________________ CM . . . . Volume XVII Number 26. . . .March 11, 2011

cover

Dump Trucks. (WOW: World of Wonder).

Blaine Wiseman.
New York, NY: Weigl (Distributed in Canada by Saunders Book Company), 2011.
24 pp., pbk. & hc., $10.95 (pbk.), $23.95 (hc.).
ISBN 978-1-61690-146-2 (pbk.), ISBN 978-1-61690-145-5 (hc.).

Subject Headings:
Dump trucks-Juvenile literature.

Grades 1-4 / Ages 6-9.

Review by Mary Thomas.

*** /4

   
cover

Extreme Excavators. (WOW: World of Wonder).

Blaine Wiseman.
New York, NY: Weigl (Distributed in Canada by Saunders Book Company), 2011.
24 pp., pbk. & hc., $10.95 (pbk.), $23.95 (hc.).
ISBN 978-1-61690-134-9 (pbk.), ISBN 978-1-61690-133-2 (hc.).

Subject Heading:
Earthmoving machinery-Juvenile literature.

Grades 1-4 / Ages 6-9.

Review by Mary Thomas.

*** /4

   
cover

Mighty Bulldozers. (WOW: World of Wonder).

Blaine Wiseman.
New York, NY: Weigl (Distributed in Canada by Saunders Book Company), 2011.
24 pp., pbk. & hc., $10.95 (pbk.), $23.95 (hc.).
ISBN 978-1-61690-143-1 (pbk.), ISBN 978-1-61690-142-41(hc.).

Subject Heading:
Bulldozers-Juvenile literature.

Grades 1-4 / Ages 6-9.

Review by Mary Thomas.

*** /4

   

excerpts:

Backing Up

Have you ever used a mirror to look at the back of your head? Dump truck drivers use mirrors in much the same way. Mirrors on the side of the truck help the driver see the area behind the truck. However, there are still places the driver cannot see. Spotters are people who stand behind the truck and tell the driver if there are objects in the trucks's path.

Some spotters use flags or radios to signal the driver. Most use hand signals. The spotter points in a certain direction to show the driver which way to turn. Spotters slowly bring their hands together to tell the driver when to stop moving. (From
Dump Trucks.)


Big Buckets

What are the world's biggest machines? Bucket-wheel excavators are the biggest land-based vehicles. They have several buckets on a spinning wheel at the end of the arm. These buckets can remove large amounts of material at once.

The biggest bucket-wheel excavator stands 312 feet (95 meters) tall. This big machine has 20 buckets. (From
Extreme Excavators.)

 

There are six books in this series, and to judge from the three I looked at, they are all well designed, well bound, and colourfully illustrated volumes. Each book has twenty-four pages, each page of text having a full-page illustration opposite it. The pictures are captionless, and, in general, this is not a problem. Occasionally, this absence of text can be confusing as occurs when the picture accompanying the paragraph describing the three blades that might be attached to the front of a bulldozer does not indicate which of the three blades is actually shown.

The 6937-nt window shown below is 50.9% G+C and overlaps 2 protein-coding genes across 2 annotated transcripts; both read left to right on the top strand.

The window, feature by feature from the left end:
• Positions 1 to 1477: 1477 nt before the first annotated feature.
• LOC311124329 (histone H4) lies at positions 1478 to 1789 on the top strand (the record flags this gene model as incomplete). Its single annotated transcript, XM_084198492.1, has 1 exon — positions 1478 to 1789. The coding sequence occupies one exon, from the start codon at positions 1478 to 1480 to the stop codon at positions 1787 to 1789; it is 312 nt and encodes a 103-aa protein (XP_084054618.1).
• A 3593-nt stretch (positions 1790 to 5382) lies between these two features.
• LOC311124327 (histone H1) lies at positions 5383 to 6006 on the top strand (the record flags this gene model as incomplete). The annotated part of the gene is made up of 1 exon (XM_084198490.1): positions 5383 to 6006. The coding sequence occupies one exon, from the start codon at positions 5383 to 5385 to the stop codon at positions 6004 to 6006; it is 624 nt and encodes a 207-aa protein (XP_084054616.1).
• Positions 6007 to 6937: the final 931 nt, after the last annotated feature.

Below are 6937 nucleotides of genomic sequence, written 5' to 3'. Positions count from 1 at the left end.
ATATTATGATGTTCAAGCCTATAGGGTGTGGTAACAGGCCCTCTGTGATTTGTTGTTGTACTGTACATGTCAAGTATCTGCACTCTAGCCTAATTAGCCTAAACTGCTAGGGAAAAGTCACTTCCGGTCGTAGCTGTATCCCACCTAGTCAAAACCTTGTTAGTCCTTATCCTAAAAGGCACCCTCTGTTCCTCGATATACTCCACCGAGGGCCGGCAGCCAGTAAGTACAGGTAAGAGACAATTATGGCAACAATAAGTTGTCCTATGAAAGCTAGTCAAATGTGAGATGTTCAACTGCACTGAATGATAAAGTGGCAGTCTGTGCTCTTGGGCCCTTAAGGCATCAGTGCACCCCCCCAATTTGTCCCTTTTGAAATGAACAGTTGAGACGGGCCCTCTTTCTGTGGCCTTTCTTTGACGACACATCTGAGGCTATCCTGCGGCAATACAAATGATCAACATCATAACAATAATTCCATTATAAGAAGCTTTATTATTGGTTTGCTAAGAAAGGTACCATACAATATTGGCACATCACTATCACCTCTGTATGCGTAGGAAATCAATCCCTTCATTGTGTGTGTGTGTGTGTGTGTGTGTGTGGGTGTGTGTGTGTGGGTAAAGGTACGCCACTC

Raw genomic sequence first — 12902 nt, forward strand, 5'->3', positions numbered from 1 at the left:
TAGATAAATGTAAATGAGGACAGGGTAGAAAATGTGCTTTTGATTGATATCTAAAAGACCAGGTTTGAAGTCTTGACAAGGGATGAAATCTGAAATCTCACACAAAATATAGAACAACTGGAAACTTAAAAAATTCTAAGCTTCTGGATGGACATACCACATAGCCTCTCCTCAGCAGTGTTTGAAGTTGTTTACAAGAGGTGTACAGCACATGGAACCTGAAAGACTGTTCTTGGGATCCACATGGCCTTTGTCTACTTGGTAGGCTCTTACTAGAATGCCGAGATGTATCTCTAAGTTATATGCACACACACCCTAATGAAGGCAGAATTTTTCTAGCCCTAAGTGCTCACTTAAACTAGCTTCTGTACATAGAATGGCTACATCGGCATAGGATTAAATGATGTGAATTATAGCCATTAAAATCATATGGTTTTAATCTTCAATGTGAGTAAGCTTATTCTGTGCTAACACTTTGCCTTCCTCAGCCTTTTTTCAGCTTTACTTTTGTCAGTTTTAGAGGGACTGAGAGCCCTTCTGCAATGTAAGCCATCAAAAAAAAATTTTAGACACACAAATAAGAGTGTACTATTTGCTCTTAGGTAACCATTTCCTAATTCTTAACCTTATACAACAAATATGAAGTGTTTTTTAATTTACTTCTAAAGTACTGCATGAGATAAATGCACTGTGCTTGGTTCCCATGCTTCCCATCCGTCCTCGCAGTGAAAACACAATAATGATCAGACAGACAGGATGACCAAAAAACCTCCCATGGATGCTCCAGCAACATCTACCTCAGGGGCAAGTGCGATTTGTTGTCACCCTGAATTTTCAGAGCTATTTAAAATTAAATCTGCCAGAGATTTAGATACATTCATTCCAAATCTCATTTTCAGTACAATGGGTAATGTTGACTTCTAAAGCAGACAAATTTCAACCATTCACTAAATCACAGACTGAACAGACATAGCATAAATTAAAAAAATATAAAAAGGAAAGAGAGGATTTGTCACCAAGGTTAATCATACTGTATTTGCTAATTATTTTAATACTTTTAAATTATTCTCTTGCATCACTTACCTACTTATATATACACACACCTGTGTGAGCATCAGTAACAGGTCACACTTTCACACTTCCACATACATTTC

Each page of text begins with a chapter heading and then a question to pique the reader's interest and to introduce the facts about to be presented. These two pieces of text are not always completely appropriate. Quoting from Extreme Excavators, on page 12, the chapter heading is, "Where Does It Go?" and the question is, "What makes excavator arms move?" This prefaces an explanation of hydraulic systems, but left me with the question "Just where does what go?" The oil of the hydraulics? The fuel (since "New, environmentally friendly systems use less fuel to power machines")? The exhaust? (since "less pollution is sent into the air in the form of exhaust?") On the whole, however, the headings and questions are, in fact, good lead-ins to the explanations which follow.

      Hydraulics come into at least two of the books and are the subject of the small experiment/activity section at the end of Extreme Excavators. A schematic diagram, such as that found in the howstuffworks.com website (url supplied), might have been more helpful than the actual picture which showed a bit of an enormous piston glistening with oil. It could have had the additional advantage of showing how hydraulic systems can increase power output. Admittedly it would have made a less "WOW!" illustration.

      Each book has a page suggesting an activity illustrative of the subject of the book. The bulldozers and dump truck books both give ideas of how to construct a toy machine out of ordinary materials, such as construction paper, egg cartons, and cardboard. These would be fun activities, and well within the capabilities of the targeted audience. The hydraulics experiment at the end of the excavator book requires a pair of syringes and a bit of rubber tubing, items not always readily available in your average household. Potentially, however, this experiment is a very useful way of explaining how such systems work.

      A surprising amount of information can be packed into 24 small pages of simple text. The index and glossary would be some help to the student with specific enquiries about any of these huge machines, but, on the whole, the books will be pored over by young boys eager to be impressed. WOW is a very good acronym for the title of the series.

Recommended.

Mary Thomas works for the Winnipeg School Division in an elementary library and will be very surprised if these books are not in constant circulation.

To comment on this title or this review, send mail to cm@umanitoba.ca.

Copyright the Manitoba Library Association. Reproduction for personal use is permitted only if this copyright notice is maintained. Any other reproduction is prohibited without permission.
Published by
The Manitoba Library Association
ISSN 1201-9364
Hosted by the University of Manitoba.
 

NEXT REVIEW | TABLE OF CONTENTS FOR THIS ISSUE - March 11, 2011.

AUTHORS | TITLES | MEDIA REVIEWS | PROFILES | BACK ISSUES | SEARCH | CMARCHIVE | HOME